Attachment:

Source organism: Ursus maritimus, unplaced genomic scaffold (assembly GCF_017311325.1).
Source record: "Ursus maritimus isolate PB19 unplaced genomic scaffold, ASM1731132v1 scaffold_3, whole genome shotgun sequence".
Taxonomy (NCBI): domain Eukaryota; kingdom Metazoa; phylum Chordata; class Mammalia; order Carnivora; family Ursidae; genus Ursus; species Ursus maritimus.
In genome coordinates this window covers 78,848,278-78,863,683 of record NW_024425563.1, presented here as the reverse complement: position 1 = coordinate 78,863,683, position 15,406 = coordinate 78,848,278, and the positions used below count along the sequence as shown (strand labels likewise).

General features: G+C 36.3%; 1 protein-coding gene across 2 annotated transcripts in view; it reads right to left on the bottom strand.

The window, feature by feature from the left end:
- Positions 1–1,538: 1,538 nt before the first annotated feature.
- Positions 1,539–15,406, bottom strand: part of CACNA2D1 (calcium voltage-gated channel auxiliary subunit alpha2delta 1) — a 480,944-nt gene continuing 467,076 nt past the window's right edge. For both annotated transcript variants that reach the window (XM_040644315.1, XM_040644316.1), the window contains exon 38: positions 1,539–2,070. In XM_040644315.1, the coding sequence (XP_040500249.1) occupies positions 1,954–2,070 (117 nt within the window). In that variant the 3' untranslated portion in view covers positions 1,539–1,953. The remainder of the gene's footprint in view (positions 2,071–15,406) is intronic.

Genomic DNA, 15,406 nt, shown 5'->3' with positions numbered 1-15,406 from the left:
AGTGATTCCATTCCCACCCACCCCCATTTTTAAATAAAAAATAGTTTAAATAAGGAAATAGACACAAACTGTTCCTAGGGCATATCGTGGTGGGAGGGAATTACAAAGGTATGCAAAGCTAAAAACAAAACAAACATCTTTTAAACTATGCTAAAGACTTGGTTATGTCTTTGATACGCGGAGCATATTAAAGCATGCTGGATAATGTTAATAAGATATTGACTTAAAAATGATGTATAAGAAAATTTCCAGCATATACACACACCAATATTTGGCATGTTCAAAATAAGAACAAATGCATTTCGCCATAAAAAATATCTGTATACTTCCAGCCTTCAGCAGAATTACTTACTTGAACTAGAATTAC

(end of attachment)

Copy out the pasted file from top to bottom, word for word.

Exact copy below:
Source organism: Ursus maritimus, unplaced genomic scaffold (assembly GCF_017311325.1).
Source record: "Ursus maritimus isolate PB19 unplaced genomic scaffold, ASM1731132v1 scaffold_3, whole genome shotgun sequence".
Taxonomy (NCBI): domain Eukaryota; kingdom Metazoa; phylum Chordata; class Mammalia; order Carnivora; family Ursidae; genus Ursus; species Ursus maritimus.
In genome coordinates this window covers 78,848,278-78,863,683 of record NW_024425563.1, presented here as the reverse complement: position 1 = coordinate 78,863,683, position 15,406 = coordinate 78,848,278, and the positions used below count along the sequence as shown (strand labels likewise).

General features: G+C 36.3%; 1 protein-coding gene across 2 annotated transcripts in view; it reads right to left on the bottom strand.

The window, feature by feature from the left end:
- Positions 1–1,538: 1,538 nt before the first annotated feature.
- Positions 1,539–15,406, bottom strand: part of CACNA2D1 (calcium voltage-gated channel auxiliary subunit alpha2delta 1) — a 480,944-nt gene continuing 467,076 nt past the window's right edge. For both annotated transcript variants that reach the window (XM_040644315.1, XM_040644316.1), the window contains exon 38: positions 1,539–2,070. In XM_040644315.1, the coding sequence (XP_040500249.1) occupies positions 1,954–2,070 (117 nt within the window). In that variant the 3' untranslated portion in view covers positions 1,539–1,953. The remainder of the gene's footprint in view (positions 2,071–15,406) is intronic.

Genomic DNA, 15,406 nt, shown 5'->3' with positions numbered 1-15,406 from the left:
AGTGATTCCATTCCCACCCACCCCCATTTTTAAATAAAAAATAGTTTAAATAAGGAAATAGACACAAACTGTTCCTAGGGCATATCGTGGTGGGAGGGAATTACAAAGGTATGCAAAGCTAAAAACAAAACAAACATCTTTTAAACTATGCTAAAGACTTGGTTATGTCTTTGATACGCGGAGCATATTAAAGCATGCTGGATAATGTTAATAAGATATTGACTTAAAAATGATGTATAAGAAAATTTCCAGCATATACACACACCAATATTTGGCATGTTCAAAATAAGAACAAATGCATTTCGCCATAAAAAATATCTGTATACTTCCAGCCTTCAGCAGAATTACTTACTTGAACTAGAATTAC